Tags: identity fraud
In the U.S. identity brokers allegedly sold Social Security cards and corresponding Puerto Rico birth certificates for prices ranging from $700 to $2,500 per set, since it can be used to hide illegal immigrants and gain employment. Puerto Rican stolen identities have surfaced in workplace immigration raids all over the country. “Birth certificates have become legal tender,” said Puerto Rico’s secretary of state.
Fifty individuals were recently charged in an indictment unsealed in Puerto Rico with conspiracy to commit identityfraud in connection with their alleged roles in a scheme to traffic the identities of Puerto Rican U.S. citizens and corresponding identity documents. The charges are the result of an extensive identity theft investigation led by U.S. Immigration and Customs Enforcement’s (ICE) Homeland Security Investigations (HSI), in partnership with other federal, state and local law enforcement agencies.
According to the indictment, from at least April 2009 to December 2011, conspirators in 15 states and Puerto Rico, a U.S. territory, trafficked the identities of Puerto Rican U.S. citizens, corresponding Social Security cards, Puerto Rico birth certificates and other identification documents to undocumented aliens and others residing in the United States.
Businesses hiring illegal immigrants with stolen IDs face possible insider fraud among other legal and liability issues. One way too effectively vet whether the person being hired is who they say they are, regardless of what documentation they produce is to pull their credit report. Often a credit report will have current and previous addresses. If the job candidate can’t tell you the last few places they lived that’s a red flag. You can also ask them various “knowledge based questions”. The credit report might also help the employer to track down a current phone number and simply call the person whose identity is associated with the credit report.
ROBERT SICILIANO, CEO of IDTheftSecurity.com is fiercely committed to informing, educating, and empowering Americans so they can be protected from violence and crime in the physical and virtual worlds. His "tell it like it is" style is sought after by major media outlets, executives in the C-Suite of leading corporations, meeting planners, and community leaders to get the straight talk they need to stay safe in a world in which physical and virtual crime is commonplace. Siciliano is accessible, real, professional, and ready to weigh in and comment at a moment's notice on breaking news.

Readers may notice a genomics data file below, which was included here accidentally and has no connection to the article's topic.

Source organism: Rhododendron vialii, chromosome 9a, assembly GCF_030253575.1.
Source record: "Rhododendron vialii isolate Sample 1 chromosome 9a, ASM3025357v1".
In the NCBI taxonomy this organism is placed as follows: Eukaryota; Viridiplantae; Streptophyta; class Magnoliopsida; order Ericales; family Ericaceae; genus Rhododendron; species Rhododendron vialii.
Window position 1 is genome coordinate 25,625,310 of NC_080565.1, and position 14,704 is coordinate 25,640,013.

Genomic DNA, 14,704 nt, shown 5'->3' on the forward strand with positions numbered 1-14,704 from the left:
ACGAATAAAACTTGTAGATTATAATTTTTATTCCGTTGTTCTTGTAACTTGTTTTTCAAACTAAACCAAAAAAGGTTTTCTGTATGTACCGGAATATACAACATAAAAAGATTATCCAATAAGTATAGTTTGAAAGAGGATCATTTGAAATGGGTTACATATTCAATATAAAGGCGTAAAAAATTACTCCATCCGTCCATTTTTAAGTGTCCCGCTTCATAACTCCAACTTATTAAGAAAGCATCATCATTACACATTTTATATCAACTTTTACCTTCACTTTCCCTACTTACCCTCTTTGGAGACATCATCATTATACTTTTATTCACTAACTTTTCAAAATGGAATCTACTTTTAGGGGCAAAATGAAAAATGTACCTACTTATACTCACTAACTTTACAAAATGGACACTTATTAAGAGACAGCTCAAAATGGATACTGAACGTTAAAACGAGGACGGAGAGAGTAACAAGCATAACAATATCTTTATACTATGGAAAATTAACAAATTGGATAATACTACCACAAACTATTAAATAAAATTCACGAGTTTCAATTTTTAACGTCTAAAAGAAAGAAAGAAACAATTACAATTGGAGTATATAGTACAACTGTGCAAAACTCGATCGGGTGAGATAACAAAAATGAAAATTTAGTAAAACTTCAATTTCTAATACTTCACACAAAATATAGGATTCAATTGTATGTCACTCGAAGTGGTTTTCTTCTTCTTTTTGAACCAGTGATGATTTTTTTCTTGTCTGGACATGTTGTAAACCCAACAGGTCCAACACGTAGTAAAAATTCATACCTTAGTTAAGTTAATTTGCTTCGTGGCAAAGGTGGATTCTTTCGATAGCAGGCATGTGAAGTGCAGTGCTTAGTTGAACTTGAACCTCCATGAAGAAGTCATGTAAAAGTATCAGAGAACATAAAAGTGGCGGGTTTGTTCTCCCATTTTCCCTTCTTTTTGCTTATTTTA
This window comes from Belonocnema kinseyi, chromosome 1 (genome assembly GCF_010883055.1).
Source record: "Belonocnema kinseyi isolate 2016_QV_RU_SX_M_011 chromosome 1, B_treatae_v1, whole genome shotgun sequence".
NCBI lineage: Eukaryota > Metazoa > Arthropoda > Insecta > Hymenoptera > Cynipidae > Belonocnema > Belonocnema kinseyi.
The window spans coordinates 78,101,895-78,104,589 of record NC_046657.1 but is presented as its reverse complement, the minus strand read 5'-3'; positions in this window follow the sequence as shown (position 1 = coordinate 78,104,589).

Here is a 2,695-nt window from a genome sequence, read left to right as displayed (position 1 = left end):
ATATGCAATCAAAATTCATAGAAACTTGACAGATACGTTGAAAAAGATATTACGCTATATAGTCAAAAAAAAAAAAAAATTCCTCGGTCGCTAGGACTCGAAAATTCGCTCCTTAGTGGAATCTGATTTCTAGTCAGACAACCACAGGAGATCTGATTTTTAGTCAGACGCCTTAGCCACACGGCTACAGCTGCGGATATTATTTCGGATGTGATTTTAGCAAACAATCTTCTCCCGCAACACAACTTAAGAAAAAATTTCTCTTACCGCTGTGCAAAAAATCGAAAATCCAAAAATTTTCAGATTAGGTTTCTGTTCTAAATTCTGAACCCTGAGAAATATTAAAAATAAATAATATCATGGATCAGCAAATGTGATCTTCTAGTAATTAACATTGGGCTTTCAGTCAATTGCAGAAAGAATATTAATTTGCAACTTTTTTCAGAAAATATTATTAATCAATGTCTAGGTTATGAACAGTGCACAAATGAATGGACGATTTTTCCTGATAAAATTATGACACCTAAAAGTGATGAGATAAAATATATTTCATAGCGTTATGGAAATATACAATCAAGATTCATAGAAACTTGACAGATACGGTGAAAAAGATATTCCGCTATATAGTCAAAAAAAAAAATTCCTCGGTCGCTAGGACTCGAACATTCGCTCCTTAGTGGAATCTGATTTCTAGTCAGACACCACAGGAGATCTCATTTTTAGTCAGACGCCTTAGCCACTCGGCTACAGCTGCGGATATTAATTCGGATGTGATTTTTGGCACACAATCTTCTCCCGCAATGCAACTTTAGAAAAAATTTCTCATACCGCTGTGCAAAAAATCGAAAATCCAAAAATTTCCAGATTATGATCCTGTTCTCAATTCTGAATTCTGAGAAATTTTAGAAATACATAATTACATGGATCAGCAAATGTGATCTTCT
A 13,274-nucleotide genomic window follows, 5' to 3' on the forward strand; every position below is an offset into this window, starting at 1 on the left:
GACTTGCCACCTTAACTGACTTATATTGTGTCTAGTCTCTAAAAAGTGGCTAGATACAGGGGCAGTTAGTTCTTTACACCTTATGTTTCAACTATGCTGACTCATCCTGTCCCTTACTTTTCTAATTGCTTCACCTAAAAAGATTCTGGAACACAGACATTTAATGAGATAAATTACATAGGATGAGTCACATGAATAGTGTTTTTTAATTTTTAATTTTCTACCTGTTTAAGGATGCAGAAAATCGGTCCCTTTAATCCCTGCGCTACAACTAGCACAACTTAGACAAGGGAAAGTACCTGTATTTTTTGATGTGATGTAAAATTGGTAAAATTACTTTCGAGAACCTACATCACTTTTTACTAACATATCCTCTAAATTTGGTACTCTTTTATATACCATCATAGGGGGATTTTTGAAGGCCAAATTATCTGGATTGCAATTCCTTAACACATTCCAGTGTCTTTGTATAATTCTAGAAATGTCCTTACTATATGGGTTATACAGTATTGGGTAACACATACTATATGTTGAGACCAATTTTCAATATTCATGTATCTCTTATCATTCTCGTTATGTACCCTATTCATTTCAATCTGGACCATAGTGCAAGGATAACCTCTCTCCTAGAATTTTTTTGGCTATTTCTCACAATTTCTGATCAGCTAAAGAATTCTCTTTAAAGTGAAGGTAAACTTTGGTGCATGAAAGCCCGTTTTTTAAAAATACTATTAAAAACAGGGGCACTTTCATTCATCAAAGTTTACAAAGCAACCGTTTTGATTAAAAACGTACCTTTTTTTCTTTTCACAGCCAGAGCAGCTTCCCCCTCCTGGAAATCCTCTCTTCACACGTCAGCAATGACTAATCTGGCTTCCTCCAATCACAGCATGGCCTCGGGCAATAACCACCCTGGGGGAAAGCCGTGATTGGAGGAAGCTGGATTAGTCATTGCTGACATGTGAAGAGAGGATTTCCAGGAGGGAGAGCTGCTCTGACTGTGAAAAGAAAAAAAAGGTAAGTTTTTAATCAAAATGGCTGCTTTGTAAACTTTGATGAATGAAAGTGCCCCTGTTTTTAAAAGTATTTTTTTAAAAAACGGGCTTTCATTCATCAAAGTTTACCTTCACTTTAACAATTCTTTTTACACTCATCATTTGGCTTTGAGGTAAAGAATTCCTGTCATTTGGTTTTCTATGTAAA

- Identity Theft Targets Hispanic Community
Jose Marrero, who was born and lived his entire life in Puerto Rico, had no idea that someone else was using his name and Social Security number to charge thousands of dollars in Miami and Chicago. At least, not until the police showed up at his job to arrest him for car theft. Marrero told
- How Much for a Fake I.D.?
If you want a Puerto Rican identity, it’s about $6000 for a “tripleta,” which can be used to hide illegal immigrants. Other forms of identification vary in price. A United States passport can range from $950 to $1650 to as much as$5500. In the U.S., we have as many as 200 different forms of identification circulating, including passports from state
- Tax Refund Thieves can be thwarted
If your tax refund doesn’t come, don’t be quick to blame the government. Tax refund fraud is very common. The IRS pays billions in fake refunds. One well-organized tax refund crime ring that spanned several years, and that involved stolen Social Security numbers and birthdates, scored well into the millions of dollars, costing the Treasury Department
- Insurance Company fined BIG for Breach
Why would an insurance company be fined for a data breach? There was a security breach at Triple-S Salud, Inc. (TSS), which is a subsidiary of Triple-S Management GTS. The Puerto Rico Health Insurance Administration plans on imposing a $6.8 million fine on TSS. The breach involved 13,336 of TSS’s Dual Eligible Medicare beneficiaries. The penalty includes
- Child Identity Theft Protection
Robert Siciliano Identity Theft Expert In a blog I guest contribute to called “NextAdvisor” they offer the following advice on child identity theft protection: The following post in our Reader Question series is an actual user submitted question. “Q: I found out that someone used my grandson’s Social Security number to get phone service. How can I stop
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